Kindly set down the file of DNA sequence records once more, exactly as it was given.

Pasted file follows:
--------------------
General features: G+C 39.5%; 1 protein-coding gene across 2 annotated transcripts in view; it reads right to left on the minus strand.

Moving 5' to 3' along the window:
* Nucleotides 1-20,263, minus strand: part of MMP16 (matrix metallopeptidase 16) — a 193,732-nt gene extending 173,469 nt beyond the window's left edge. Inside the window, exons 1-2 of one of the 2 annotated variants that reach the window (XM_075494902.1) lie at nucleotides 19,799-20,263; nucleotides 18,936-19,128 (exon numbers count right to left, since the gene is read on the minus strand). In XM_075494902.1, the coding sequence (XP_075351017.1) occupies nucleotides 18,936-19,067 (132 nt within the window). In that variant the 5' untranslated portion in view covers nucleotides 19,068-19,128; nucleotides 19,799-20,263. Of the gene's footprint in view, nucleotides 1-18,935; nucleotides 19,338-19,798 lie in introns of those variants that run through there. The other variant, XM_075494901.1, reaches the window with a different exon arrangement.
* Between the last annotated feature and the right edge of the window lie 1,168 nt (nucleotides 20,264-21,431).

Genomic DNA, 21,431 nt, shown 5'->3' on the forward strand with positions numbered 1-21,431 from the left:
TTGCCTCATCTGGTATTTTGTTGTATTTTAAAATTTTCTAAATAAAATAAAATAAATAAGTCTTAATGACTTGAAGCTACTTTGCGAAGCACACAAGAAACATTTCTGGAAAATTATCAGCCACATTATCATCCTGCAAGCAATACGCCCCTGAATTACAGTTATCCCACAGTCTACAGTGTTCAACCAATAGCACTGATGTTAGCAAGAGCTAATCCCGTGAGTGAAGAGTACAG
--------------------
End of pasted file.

General features: G+C 39.5%; 1 protein-coding gene across 2 annotated transcripts in view; it reads right to left on the minus strand.

Moving 5' to 3' along the window:
* Nucleotides 1-20,263, minus strand: part of MMP16 (matrix metallopeptidase 16) — a 193,732-nt gene extending 173,469 nt beyond the window's left edge. Inside the window, exons 1-2 of one of the 2 annotated variants that reach the window (XM_075494902.1) lie at nucleotides 19,799-20,263; nucleotides 18,936-19,128 (exon numbers count right to left, since the gene is read on the minus strand). In XM_075494902.1, the coding sequence (XP_075351017.1) occupies nucleotides 18,936-19,067 (132 nt within the window). In that variant the 5' untranslated portion in view covers nucleotides 19,068-19,128; nucleotides 19,799-20,263. Of the gene's footprint in view, nucleotides 1-18,935; nucleotides 19,338-19,798 lie in introns of those variants that run through there. The other variant, XM_075494901.1, reaches the window with a different exon arrangement.
* Between the last annotated feature and the right edge of the window lie 1,168 nt (nucleotides 20,264-21,431).

Genomic DNA, 21,431 nt, shown 5'->3' on the forward strand with positions numbered 1-21,431 from the left:
TTGCCTCATCTGGTATTTTGTTGTATTTTAAAATTTTCTAAATAAAATAAAATAAATAAGTCTTAATGACTTGAAGCTACTTTGCGAAGCACACAAGAAACATTTCTGGAAAATTATCAGCCACATTATCATCCTGCAAGCAATACGCCCCTGAATTACAGTTATCCCACAGTCTACAGTGTTCAACCAATAGCACTGATGTTAGCAAGAGCTAATCCCGTGAGTGAAGAGTACAG